Bio-friendly ice-resistant coatings look to take off

2 min read

Engineers in the US have developed a family of ice-resistant coatings that could be of particular benefit to the aviation sector.

During winter, planes are doused with large amounts of de-icing fluids before they take to the skies. However, most of these glycol-based fluids are washed away during take-off, ending up in rivers and streams. The researchers, from the University of Illinois Chicago (UIC), have developed more than 80 different ice-resistant coatings in the form of creams, gels and emulsions that are designed to withstand the shearing forces of take-off and which are also biofriendly if they do wash into waterways.

“We questioned the lifetime of the cryoprotectants and looked at new ways to increase their effectivity,” said Sushant Anand, UIC assistant professor of mechanical engineering.

Sushant Anand, UIC assistant professor of mechanical engineering, and Rukmava Chatterjee, a UIC PhD student. (Photo: Jim Young/UIC Engineering)

“Glycols dissolve very fast in the water and get washed away before the plane takes off, and it’s a serious problem that costs hundreds of millions of dollars - most of which literally ends up in the drain. We thought, why not improve such chemicals themselves, and make alternatives that can last longer while being more biofriendly. And that is what we ended up doing.”

Described in Advanced Materials, the ‘icephobic’ coatings are phase change material-based formulations that create a lubricating surface layer that is both slippery and non-freezing. According to the researchers, the coatings can be easily applied to metals, glass and plastic without any preconditioning or surface treatments. The gels in the family are also transparent, vital for applications such as cockpit and car windscreens, runway lights or windows.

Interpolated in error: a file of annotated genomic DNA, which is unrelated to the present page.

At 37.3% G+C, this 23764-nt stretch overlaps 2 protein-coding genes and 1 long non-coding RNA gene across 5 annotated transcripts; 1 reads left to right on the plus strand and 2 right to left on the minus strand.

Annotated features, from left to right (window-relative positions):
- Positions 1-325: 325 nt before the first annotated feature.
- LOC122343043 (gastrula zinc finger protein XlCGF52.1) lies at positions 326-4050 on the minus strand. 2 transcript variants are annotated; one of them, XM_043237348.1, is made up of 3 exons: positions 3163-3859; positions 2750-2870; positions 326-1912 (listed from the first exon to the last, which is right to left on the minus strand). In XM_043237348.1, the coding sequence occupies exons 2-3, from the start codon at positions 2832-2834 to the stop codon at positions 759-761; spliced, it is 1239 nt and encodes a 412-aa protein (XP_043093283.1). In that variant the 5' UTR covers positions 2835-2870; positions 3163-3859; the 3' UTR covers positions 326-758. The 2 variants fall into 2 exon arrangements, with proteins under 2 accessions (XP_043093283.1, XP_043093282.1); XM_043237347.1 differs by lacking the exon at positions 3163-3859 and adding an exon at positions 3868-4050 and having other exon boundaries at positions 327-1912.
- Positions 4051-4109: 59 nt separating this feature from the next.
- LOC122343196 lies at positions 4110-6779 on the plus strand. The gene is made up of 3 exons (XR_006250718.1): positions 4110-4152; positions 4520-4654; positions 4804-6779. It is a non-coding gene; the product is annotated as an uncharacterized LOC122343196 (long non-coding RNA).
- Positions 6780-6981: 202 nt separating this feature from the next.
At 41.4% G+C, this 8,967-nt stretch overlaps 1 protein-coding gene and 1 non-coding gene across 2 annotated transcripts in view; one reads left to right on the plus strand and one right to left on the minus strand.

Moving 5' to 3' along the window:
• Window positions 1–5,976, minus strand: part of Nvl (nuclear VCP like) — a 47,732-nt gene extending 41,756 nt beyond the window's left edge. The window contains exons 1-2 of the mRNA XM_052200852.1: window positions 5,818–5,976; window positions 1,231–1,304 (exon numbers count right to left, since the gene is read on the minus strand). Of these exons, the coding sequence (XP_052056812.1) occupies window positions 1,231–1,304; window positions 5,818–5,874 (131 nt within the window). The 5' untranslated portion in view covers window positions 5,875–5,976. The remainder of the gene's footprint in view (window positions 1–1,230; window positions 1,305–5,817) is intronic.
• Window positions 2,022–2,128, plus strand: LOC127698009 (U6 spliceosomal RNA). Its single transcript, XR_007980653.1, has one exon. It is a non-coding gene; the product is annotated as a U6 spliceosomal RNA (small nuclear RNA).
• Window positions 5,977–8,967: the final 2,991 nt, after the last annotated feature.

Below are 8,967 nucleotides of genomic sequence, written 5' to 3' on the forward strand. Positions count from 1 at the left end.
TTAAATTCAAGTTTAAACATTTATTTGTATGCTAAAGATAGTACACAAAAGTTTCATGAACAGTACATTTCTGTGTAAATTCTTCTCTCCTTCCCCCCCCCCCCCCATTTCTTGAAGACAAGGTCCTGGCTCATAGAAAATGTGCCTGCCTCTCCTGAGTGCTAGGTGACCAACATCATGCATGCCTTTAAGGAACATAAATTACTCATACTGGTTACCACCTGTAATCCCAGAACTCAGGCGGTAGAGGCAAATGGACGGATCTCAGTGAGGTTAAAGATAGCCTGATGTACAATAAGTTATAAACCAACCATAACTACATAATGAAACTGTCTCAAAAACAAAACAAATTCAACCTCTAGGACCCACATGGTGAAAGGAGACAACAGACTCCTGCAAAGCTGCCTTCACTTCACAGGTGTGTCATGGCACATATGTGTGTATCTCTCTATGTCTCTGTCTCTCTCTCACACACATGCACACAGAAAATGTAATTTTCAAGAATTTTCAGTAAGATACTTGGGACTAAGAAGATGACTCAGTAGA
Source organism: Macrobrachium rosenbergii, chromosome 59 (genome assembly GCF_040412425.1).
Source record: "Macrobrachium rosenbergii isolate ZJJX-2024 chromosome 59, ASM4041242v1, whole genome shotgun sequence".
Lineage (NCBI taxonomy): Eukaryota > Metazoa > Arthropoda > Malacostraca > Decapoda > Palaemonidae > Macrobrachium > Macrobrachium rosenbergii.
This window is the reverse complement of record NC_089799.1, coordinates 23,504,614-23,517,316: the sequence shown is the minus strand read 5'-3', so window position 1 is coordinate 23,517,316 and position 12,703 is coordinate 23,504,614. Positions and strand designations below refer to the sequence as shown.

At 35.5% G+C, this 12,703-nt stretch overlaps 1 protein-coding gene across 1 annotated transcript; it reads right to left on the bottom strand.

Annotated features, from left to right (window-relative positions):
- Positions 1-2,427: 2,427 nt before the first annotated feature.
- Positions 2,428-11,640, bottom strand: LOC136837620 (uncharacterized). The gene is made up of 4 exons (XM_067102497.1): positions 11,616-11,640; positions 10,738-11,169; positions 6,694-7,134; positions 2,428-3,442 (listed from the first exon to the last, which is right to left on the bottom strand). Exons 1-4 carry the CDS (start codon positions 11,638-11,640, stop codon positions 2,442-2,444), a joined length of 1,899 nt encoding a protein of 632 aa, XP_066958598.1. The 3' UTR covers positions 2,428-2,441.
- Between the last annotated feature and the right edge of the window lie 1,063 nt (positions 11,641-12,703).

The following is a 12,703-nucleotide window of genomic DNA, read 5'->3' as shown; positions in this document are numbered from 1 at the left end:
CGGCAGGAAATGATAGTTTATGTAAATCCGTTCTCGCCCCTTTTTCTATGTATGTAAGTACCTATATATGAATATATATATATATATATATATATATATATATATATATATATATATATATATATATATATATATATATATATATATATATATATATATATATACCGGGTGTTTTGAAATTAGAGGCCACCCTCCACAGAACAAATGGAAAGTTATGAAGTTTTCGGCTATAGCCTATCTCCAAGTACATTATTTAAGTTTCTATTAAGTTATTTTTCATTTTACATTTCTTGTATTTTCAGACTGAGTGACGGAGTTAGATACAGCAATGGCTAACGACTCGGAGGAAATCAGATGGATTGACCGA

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“Our coatings are an all-in-one package which can delay formation of frost for extended hours and simultaneously cause any ice formed on its surface to easily shed off by a gentle breeze or simple substrate tilting,” said Rukmava Chatterjee, a UIC PhD student who worked with Anand on the research.

As well as the obvious applications in transport and buildings, the UIC engineers believe their ice-resistant coatings could one day be used to prevent crops from being lost to harsh frosts, though much more research would be required to establish the safety of that process.

“There is great potential in these materials for many applications, and I think the day when commercial versions of our materials come out just got closer,” said Anand.

“Since our anti-icing sprays are bio-friendly and anti-bacterial, we even think there is a potential to use them in agriculture to prevent crops from being ruined by severe frost. But that is a pipe dream, and we need to do more studies to see if there will be any long-term adverse effect on the plants.”

A worldwide patent application titled Compositions and Methods for Inhibiting Ice Formation on Surfaces has been filed by UIC’s Office of Technology Management.